Zimbabwe’s President, Robert Mugabe, is turning 93 next Tuesday and he is still going strong.

In 2018, his country will go to the polls and he is ZANU-PF‘s sole Presidential candidate and by then he will be 94-years-old.

If he wins, it will be Mugabe’s last tenure as the President of Zimbabwe. Mugabe signed a new Constitution into law in May 2012 that limited presidential term to two.

He is the only ruler the Southern African nation has known since independence from Britain in 1980.

Born in 1924 in Kutama, his political career came to prominence in 1960 with the formation of the National Democratic Party.

A teacher by profession, Mugabe was jailed in 1964 for 10 years for fighting white minority rule.

After his release he went into exile in Mozambique, team up with Joshua Nkomo and formed the Patriotic Front.

The turning point in the seven year war came when Mugabe and Nkomo agreed to attend talks convened by the British government.

This led to the Lancaster House Agreement which oversaw the transition to majority rule. After his election in 1980, Mugabe offered forgiveness and reconciliation.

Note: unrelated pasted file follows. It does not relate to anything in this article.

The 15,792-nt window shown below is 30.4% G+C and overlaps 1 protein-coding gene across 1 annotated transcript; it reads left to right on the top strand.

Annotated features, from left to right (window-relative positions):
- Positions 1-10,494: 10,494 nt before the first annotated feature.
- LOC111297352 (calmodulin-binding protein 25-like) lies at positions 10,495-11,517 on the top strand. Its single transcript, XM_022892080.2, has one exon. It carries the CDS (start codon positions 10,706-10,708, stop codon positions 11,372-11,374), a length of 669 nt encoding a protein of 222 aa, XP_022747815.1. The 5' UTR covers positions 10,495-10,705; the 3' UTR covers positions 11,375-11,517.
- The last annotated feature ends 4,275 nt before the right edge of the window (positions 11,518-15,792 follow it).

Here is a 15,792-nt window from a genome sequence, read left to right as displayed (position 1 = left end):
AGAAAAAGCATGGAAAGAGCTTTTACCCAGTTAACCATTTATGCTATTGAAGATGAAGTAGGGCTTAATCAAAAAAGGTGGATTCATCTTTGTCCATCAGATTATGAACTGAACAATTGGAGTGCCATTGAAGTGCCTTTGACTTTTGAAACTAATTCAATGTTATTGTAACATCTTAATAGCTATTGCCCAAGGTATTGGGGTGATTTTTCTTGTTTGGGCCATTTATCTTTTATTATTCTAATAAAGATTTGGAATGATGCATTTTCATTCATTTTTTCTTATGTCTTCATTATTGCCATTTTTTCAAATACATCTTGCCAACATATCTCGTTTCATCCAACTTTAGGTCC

Soon thereafter, he had a fall out with Joshua Nkomo. In 1983 Mugabe crushed a rebellion by ex-ZAPU guerrillas in Matabeleland.

And government forces were accused of killing thousands of civilians.

Access to land by Zimbabweans remained an achilles heel to President Mugabe’s rule

Zimbabwe’s land reform never got off the ground and a combination of state debt and cash-shortages forced Mugabe to act.

He pushed legislation through parliament allowing the seizure of more than half the white-owned farms.

And he consequently faced a barrage of western criticism and sanctions.

In as much as he can be blamed for his country’s misfortune, the spirit of the Lancaster house settlement was never fulfilled.

An agreement on financing the acquisition of land by black people was never implemented by London.

Access to land by Zimbabweans remained an achilles heel to President Mugabe’s rule.

While Western leaders have freely criticised Mugabe, few African leaders have publicly condemned the veteran of Africa’s liberation struggle.

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– By SABC TV News desk